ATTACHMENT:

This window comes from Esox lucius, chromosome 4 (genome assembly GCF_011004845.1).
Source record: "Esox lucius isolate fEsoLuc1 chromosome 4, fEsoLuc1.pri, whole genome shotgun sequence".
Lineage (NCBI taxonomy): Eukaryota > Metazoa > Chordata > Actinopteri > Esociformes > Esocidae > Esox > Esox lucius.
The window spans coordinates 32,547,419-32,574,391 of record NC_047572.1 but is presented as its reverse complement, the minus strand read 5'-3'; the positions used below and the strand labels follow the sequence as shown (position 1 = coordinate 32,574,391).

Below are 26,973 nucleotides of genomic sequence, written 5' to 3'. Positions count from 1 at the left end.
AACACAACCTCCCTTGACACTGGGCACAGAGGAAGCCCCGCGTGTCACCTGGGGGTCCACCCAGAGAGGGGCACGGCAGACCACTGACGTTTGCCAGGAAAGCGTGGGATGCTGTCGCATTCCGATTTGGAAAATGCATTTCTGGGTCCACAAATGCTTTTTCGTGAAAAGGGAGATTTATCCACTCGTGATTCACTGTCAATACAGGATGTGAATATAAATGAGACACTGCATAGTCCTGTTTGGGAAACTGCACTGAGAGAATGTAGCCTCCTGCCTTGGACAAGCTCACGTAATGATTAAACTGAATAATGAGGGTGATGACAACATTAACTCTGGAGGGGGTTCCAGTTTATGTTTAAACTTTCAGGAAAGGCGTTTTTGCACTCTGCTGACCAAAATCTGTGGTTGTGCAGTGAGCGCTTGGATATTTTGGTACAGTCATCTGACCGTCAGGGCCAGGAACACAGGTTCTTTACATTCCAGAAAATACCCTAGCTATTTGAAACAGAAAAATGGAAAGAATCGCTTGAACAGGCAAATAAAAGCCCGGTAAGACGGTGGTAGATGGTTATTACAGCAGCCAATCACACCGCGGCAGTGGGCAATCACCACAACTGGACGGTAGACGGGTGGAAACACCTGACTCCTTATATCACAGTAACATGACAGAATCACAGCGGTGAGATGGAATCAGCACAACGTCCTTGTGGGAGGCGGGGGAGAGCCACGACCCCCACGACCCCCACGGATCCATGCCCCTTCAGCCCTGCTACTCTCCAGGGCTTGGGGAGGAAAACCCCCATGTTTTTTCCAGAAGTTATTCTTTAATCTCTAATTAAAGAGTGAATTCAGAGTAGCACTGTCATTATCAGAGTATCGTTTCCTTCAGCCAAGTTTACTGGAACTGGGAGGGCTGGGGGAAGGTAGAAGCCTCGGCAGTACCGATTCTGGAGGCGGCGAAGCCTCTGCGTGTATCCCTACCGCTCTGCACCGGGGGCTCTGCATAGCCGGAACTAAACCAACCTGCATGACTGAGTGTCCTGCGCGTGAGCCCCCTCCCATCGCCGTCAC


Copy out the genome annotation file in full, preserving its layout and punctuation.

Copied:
This window comes from Esox lucius, chromosome 4 (genome assembly GCF_011004845.1).
Source record: "Esox lucius isolate fEsoLuc1 chromosome 4, fEsoLuc1.pri, whole genome shotgun sequence".
Lineage (NCBI taxonomy): Eukaryota > Metazoa > Chordata > Actinopteri > Esociformes > Esocidae > Esox > Esox lucius.
The window spans coordinates 32,547,419-32,574,391 of record NC_047572.1 but is presented as its reverse complement, the minus strand read 5'-3'; the positions used below and the strand labels follow the sequence as shown (position 1 = coordinate 32,574,391).

Below are 26,973 nucleotides of genomic sequence, written 5' to 3'. Positions count from 1 at the left end.
AACACAACCTCCCTTGACACTGGGCACAGAGGAAGCCCCGCGTGTCACCTGGGGGTCCACCCAGAGAGGGGCACGGCAGACCACTGACGTTTGCCAGGAAAGCGTGGGATGCTGTCGCATTCCGATTTGGAAAATGCATTTCTGGGTCCACAAATGCTTTTTCGTGAAAAGGGAGATTTATCCACTCGTGATTCACTGTCAATACAGGATGTGAATATAAATGAGACACTGCATAGTCCTGTTTGGGAAACTGCACTGAGAGAATGTAGCCTCCTGCCTTGGACAAGCTCACGTAATGATTAAACTGAATAATGAGGGTGATGACAACATTAACTCTGGAGGGGGTTCCAGTTTATGTTTAAACTTTCAGGAAAGGCGTTTTTGCACTCTGCTGACCAAAATCTGTGGTTGTGCAGTGAGCGCTTGGATATTTTGGTACAGTCATCTGACCGTCAGGGCCAGGAACACAGGTTCTTTACATTCCAGAAAATACCCTAGCTATTTGAAACAGAAAAATGGAAAGAATCGCTTGAACAGGCAAATAAAAGCCCGGTAAGACGGTGGTAGATGGTTATTACAGCAGCCAATCACACCGCGGCAGTGGGCAATCACCACAACTGGACGGTAGACGGGTGGAAACACCTGACTCCTTATATCACAGTAACATGACAGAATCACAGCGGTGAGATGGAATCAGCACAACGTCCTTGTGGGAGGCGGGGGAGAGCCACGACCCCCACGACCCCCACGGATCCATGCCCCTTCAGCCCTGCTACTCTCCAGGGCTTGGGGAGGAAAACCCCCATGTTTTTTCCAGAAGTTATTCTTTAATCTCTAATTAAAGAGTGAATTCAGAGTAGCACTGTCATTATCAGAGTATCGTTTCCTTCAGCCAAGTTTACTGGAACTGGGAGGGCTGGGGGAAGGTAGAAGCCTCGGCAGTACCGATTCTGGAGGCGGCGAAGCCTCTGCGTGTATCCCTACCGCTCTGCACCGGGGGCTCTGCATAGCCGGAACTAAACCAACCTGCATGACTGAGTGTCCTGCGCGTGAGCCCCCTCCCATCGCCGTCAC